In addition to the role of dNSF2 in mesoderm, the increased efficiency of rescue of dNSF2 mutations mediated by simultaneous expression of dNSF2 in the nervous system and mesoderm indicates that dNSF2 also functions in the nervous system. This is also supported by the finding that expression of dNSF2 in the nervous system alone can extend the lethal phase of the dNSF2 mutants. It is possible that dNSF2 participates in constitutive vesicle trafficking in the nervous system, and/or that dNSF2 collaborates with dNSF1 in presynaptic neurotransmitter release mechanisms, as suggested by experiments showing that dNSF2 can rescue the dNSF1 mutations and can participate in neural SNARE complex disassembly. Alternatively, dNSF2 may be involved in regulating postsynaptic membrane insertion or localization of glutamate receptors in the central nervous system. Future electrophysiological studies and glutamate receptor localization experiments involving the dNSF2 mutants should resolve these possibilities (Golby, 2001).
The wing of Drosophila has long been used as a model system to characterize intermolecular interactions important in development. Implicit in an understanding of developmental processes is the proper trafficking and sorting of signaling molecules, although the precise mechanisms that regulate membrane trafficking in a developmental context are not well studied. The Drosophila wing was used to assess the importance of SNARE-dependent membrane trafficking during development. N-Ethylmaleimide-sensitive fusion protein (NSF) is a key component of the membrane-trafficking machinery and a mutant form of NSF was constructed whose expression was directed to the developing wing margin. This resulted in a notched-wing phenotype, the severity of which was enhanced when combined with mutants of VAMP/Synaptobrevin or Syntaxin, indicating that it results from impaired membrane trafficking. Importantly, the phenotype is also enhanced by mutations in genes for wingless and components of the Notch signaling pathway, suggesting that these signaling pathways were disrupted. Finally, this phenotype was used to conduct a screen for interacting genes, uncovering two Notch pathway components that had not previously been linked to wing development. It is concluded that SNARE-mediated membrane trafficking is an important component of wing margin development and that dosage-sensitive developmental pathways can act as a sensitive reporter of partial membrane-trafficking disruption (Stewart, 2001).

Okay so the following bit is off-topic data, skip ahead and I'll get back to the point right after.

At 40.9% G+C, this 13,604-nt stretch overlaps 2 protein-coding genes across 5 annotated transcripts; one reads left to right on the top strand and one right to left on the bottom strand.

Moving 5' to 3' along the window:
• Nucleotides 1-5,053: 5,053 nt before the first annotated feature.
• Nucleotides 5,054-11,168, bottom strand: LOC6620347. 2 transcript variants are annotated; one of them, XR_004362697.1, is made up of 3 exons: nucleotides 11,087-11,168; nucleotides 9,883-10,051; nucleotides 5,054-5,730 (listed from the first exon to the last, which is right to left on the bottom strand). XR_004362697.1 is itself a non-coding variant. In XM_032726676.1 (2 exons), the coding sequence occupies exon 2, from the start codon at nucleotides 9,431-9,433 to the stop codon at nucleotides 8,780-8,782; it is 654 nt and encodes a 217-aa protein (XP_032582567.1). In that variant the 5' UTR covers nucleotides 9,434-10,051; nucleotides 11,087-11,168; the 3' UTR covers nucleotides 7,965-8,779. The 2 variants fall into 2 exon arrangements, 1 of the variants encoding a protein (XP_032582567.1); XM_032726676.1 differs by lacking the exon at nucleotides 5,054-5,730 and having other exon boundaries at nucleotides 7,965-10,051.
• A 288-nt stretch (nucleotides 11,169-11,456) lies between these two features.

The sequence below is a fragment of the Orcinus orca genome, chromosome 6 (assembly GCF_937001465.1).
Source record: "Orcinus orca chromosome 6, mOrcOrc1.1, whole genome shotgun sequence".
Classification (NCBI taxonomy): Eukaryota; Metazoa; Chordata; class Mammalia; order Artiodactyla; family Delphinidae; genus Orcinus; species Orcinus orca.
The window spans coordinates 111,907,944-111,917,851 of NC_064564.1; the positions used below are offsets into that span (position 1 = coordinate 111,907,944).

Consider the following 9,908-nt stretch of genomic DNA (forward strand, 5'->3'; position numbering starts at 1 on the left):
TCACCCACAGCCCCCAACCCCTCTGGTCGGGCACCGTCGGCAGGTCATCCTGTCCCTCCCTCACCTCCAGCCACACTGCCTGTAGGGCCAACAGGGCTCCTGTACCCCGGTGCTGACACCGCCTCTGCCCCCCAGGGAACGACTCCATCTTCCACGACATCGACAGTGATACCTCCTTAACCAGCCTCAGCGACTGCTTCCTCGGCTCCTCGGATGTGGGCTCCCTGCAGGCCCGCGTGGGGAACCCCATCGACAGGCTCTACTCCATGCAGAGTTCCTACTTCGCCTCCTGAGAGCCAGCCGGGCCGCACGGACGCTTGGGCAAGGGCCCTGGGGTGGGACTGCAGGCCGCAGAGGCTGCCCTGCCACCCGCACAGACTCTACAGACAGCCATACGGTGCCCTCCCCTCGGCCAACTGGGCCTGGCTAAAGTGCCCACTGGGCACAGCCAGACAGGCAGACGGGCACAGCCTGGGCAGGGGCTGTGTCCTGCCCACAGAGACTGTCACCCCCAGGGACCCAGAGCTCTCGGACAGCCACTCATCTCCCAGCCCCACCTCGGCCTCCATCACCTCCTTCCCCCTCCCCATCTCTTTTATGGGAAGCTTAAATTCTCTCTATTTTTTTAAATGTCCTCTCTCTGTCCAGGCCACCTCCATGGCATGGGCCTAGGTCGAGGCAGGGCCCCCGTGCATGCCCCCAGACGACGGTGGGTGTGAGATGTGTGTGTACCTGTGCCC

To investigate the role of SNARE proteins within a defined developmental process, advantage was taken of the key role of NSF in membrane-transport processes. Specifically, a dominant negative form of dNSF2 was expressed in wing imaginal discs and this was shown to disrupt proper wing margin formation. This phenotype is enhanced in trans-heterozygous combinations of mutant alleles of the SNARE proteins syntaxin or synaptobrevin, further supporting a role for SNAREs in this process. Using genetic and immunocytochemical analysis it has been shown that this phenotype can be attributed to a failure in the signaling pathways that normally govern wing margin development. Thus, SNARE-dependent transport mechanisms are critical to wing formation and their manipulation may provide new insights into the mechanisms controlling developmentally important signaling pathways (Stewart, 2001).